Once upon a time, AMG was an independent company that partnered with Mercedes. At the tail end of the 1980s, the partnership created this incredible widebodied machine. Only 50 of the outrageous 1989 560 SEC AMG 6.0 widebody cars were built, and it wasn't all show. Under the hood, AMG bored out the naturally aspirated 5.6-liter V8 to 6.0 liters and wound up the output to 380 hp and 410 lb-ft of torque. On the inside are fully electronic adjustable Recaro racing seats, an AMG steering wheel, chrome door sills, and extra walnut trim.
If the McLaren 720S looks a little tame for you, Prior Design has something unique on offer. Those massive fender flares are all made of carbon-fiber, the vented front hood is all-new, and the crazy diffuser will ensure the need for front end lift system and careful car park entry and exit tactics. The touch we like most is the massive yet underplayed rear wing compared with the gnarly front diffuser. We don't know how much it costs but rest assured it will have a very silly price tag.
HKS has a history stretching back to the start of drift culture in Japan in 1973. It's HKS's US division that is responsible for this monstrosity of a (claimed to be) road-legal time attack monster, though. It stretches the width of the stock Supra by 8 inches, and, on the back, HKS has added a custom duck spoiler as well as a ginormous wing. It's so cartoonishly beautiful that there are even fender-mounted spoilers on the back.
Hardly a screw on the Fiat 500 Abarth has been left alone on the five widebody Ares models Pogea Racing has built. The 1.4-liter turbocharged four-cylinder now makes 405 hp and 328 pound-feet of torque and hits 62 mph in a scant 4.1 seconds. It also sits on KW Clubsport suspension and uses six-piston brake calipers, but the highlight here is the carbon fiber widebody kit, which is available to buy separately. The bumpers, fenders, hood, and roof spoiler are replaced and give the little 500 Abarth an extra 1.9 inches of width.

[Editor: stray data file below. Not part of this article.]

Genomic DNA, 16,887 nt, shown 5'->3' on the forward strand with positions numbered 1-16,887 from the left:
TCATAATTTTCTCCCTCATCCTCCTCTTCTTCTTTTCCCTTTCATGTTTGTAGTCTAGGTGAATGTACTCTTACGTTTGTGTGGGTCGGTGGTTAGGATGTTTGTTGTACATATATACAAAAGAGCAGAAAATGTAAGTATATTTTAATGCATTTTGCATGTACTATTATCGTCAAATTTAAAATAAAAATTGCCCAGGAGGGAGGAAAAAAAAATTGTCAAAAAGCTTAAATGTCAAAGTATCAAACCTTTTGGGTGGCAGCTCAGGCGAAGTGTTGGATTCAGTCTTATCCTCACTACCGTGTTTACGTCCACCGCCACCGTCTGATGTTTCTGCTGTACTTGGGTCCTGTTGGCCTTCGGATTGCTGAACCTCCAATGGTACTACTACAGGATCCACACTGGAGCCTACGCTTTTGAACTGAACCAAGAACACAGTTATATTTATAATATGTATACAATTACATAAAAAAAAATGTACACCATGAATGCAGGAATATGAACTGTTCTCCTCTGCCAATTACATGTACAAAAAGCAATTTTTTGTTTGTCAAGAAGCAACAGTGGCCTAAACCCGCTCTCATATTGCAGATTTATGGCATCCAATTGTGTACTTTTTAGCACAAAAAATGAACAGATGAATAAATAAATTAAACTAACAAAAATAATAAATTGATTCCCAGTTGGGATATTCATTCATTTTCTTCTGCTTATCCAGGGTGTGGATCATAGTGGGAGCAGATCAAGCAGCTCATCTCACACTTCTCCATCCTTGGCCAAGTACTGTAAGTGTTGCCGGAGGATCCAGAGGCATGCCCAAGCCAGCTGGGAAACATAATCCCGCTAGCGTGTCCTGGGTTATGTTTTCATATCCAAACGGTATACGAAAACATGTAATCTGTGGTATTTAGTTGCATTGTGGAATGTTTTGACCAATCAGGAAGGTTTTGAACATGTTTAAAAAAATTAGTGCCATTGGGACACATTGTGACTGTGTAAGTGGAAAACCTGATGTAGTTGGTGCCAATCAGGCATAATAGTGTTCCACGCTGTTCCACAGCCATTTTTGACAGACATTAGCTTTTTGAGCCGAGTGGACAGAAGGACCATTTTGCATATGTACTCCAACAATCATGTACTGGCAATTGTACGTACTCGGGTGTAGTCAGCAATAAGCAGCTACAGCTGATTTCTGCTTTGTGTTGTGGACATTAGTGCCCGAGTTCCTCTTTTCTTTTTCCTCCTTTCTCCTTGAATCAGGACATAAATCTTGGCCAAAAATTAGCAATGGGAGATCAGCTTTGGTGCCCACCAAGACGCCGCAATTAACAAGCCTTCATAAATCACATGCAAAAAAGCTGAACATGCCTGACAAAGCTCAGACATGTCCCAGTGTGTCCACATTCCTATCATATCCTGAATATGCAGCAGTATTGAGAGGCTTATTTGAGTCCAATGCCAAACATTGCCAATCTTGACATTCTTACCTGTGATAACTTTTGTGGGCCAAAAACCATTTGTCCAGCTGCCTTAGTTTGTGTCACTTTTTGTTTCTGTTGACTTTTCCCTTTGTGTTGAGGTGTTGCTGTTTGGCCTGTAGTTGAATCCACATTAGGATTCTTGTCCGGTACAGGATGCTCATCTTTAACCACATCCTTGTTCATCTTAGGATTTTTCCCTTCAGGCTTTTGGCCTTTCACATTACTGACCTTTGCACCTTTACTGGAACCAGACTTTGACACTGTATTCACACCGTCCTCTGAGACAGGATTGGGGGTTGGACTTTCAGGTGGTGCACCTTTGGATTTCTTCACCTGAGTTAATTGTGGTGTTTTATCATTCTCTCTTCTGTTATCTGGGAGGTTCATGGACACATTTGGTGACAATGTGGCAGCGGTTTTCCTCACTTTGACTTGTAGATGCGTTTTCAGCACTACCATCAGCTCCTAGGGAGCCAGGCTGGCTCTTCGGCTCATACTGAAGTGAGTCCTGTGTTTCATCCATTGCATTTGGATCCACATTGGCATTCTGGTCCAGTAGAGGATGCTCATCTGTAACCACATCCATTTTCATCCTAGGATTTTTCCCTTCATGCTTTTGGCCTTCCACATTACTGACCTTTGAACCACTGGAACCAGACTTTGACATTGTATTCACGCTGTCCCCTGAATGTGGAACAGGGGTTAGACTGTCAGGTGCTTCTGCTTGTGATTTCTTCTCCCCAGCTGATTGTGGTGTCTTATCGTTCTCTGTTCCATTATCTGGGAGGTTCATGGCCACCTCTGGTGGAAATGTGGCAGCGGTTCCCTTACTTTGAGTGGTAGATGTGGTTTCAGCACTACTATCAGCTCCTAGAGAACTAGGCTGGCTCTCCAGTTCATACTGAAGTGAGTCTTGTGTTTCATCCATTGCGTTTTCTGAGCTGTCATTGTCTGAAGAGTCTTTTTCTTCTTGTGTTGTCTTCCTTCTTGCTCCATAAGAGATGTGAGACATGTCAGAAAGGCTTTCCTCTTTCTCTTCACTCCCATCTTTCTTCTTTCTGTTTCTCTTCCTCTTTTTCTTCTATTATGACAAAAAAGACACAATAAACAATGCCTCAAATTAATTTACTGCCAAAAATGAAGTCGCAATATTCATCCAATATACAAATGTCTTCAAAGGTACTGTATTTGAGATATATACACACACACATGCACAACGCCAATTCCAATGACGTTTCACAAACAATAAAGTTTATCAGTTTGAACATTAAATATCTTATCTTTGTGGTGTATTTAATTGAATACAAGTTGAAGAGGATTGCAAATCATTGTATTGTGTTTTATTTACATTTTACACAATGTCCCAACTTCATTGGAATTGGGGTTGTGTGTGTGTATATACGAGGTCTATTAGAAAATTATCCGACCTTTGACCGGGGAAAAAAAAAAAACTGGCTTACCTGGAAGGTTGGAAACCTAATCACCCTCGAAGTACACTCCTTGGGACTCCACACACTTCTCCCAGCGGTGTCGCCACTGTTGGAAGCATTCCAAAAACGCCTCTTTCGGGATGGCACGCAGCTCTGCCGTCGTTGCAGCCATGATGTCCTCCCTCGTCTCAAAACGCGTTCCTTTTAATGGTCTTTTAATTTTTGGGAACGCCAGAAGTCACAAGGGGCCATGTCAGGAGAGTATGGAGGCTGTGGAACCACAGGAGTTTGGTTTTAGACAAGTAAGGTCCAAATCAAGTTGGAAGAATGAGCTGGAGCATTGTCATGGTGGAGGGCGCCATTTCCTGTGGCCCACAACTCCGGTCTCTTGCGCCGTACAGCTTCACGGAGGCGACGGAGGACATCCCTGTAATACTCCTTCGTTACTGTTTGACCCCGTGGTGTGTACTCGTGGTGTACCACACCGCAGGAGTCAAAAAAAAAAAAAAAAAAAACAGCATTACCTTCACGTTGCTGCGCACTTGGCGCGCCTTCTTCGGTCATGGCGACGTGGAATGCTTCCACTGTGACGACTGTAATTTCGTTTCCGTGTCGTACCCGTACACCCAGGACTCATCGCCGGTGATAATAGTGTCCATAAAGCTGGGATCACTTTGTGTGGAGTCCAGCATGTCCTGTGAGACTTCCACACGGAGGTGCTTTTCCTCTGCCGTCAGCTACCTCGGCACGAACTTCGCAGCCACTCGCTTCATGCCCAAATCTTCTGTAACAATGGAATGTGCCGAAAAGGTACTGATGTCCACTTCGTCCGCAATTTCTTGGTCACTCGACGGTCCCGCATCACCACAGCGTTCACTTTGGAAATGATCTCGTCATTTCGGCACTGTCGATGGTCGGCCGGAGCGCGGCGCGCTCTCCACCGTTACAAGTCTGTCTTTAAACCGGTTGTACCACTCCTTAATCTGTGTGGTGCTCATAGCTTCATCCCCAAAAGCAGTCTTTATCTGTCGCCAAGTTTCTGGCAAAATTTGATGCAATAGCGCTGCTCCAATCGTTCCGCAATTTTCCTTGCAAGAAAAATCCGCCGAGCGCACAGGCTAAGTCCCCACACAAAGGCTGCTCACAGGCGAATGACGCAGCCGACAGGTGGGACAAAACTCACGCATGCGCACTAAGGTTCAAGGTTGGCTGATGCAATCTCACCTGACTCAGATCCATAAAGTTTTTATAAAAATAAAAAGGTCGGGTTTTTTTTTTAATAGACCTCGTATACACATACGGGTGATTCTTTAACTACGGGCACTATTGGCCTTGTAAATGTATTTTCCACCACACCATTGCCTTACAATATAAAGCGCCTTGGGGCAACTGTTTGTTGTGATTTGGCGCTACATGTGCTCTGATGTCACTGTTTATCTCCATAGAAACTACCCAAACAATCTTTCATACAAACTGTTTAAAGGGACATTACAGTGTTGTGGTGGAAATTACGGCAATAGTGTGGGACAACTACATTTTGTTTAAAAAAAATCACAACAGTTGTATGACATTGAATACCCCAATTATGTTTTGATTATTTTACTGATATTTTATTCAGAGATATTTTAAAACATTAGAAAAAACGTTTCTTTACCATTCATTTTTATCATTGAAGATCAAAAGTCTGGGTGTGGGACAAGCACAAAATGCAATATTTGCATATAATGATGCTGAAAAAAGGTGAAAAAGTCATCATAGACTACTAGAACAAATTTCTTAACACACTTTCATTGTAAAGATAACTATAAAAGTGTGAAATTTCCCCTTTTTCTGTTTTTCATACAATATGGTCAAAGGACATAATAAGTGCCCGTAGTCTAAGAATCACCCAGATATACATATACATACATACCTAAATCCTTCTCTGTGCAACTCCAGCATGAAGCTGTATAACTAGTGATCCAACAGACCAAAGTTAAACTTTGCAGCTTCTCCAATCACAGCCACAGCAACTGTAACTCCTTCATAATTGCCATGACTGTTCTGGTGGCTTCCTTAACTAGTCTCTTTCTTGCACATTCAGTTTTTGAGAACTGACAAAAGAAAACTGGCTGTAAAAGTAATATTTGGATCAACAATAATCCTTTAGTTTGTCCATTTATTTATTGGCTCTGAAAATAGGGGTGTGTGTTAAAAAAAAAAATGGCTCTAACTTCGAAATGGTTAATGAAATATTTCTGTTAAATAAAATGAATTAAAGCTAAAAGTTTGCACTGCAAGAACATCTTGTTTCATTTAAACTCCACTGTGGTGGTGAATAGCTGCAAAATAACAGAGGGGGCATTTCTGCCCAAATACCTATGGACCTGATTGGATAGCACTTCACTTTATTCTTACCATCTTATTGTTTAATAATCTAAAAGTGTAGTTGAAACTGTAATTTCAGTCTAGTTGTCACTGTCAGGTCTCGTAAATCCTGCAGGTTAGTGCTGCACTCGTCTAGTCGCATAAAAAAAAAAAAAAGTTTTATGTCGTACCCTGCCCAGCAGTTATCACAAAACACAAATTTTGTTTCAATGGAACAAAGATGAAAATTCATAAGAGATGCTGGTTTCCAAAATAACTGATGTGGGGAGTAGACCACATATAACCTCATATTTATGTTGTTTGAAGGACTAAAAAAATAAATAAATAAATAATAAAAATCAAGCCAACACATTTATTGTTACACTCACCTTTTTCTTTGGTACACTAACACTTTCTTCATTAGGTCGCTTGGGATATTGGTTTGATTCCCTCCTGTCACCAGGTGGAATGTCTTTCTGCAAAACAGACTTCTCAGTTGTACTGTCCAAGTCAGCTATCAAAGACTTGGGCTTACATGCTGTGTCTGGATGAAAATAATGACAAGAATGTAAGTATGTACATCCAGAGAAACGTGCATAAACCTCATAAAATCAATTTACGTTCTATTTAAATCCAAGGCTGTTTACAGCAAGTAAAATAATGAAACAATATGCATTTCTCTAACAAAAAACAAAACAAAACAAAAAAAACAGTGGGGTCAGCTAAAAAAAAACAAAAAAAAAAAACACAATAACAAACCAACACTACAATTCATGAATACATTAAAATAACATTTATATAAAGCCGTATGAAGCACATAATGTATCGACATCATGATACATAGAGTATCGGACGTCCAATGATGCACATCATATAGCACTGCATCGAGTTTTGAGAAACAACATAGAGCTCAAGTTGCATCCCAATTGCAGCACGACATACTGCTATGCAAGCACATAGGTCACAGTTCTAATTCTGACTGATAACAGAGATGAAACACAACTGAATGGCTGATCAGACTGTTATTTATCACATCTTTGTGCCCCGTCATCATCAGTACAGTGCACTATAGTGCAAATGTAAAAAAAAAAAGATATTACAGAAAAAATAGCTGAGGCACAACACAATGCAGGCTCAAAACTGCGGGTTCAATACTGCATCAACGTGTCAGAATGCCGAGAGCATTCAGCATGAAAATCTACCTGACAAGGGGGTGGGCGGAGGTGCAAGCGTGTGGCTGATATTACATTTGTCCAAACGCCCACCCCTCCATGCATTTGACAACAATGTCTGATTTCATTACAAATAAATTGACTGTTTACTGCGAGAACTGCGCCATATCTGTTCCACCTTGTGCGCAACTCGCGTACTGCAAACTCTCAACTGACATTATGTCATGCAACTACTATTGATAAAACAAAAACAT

Lexus's LC 500 is an athletic and stylish grand tourer, so giving it an aggressive widebody design isn't the first thing that naturally springs to mind. However, the Tokyo-based tuner has managed to create something that looks deadly without going over the top. The new bodywork is made using carbon-reinforced plastic, and Artisan Spirit will also add a KW suspension kit and Brembo brakes for added performance. For customers wanting to hit the track with their LC 500, there's also a roll cage and Sparco race seats available.
This car will undoubtedly split opinions. FAB Design operates out of Switzerland and put a lot of time and effort into its widebody take on the Mercedes SLS to give it a more muscular look. The seamlessly widened fenders are the highlight, as they flow into the side skirts and side-vented front and rear bumpers. We would leave off the non-functional air scoop but keep the 12 and 10-inch concave Evolution wheels and the Koni suspension kit that's based on equipment from the SLS GT3 racing car.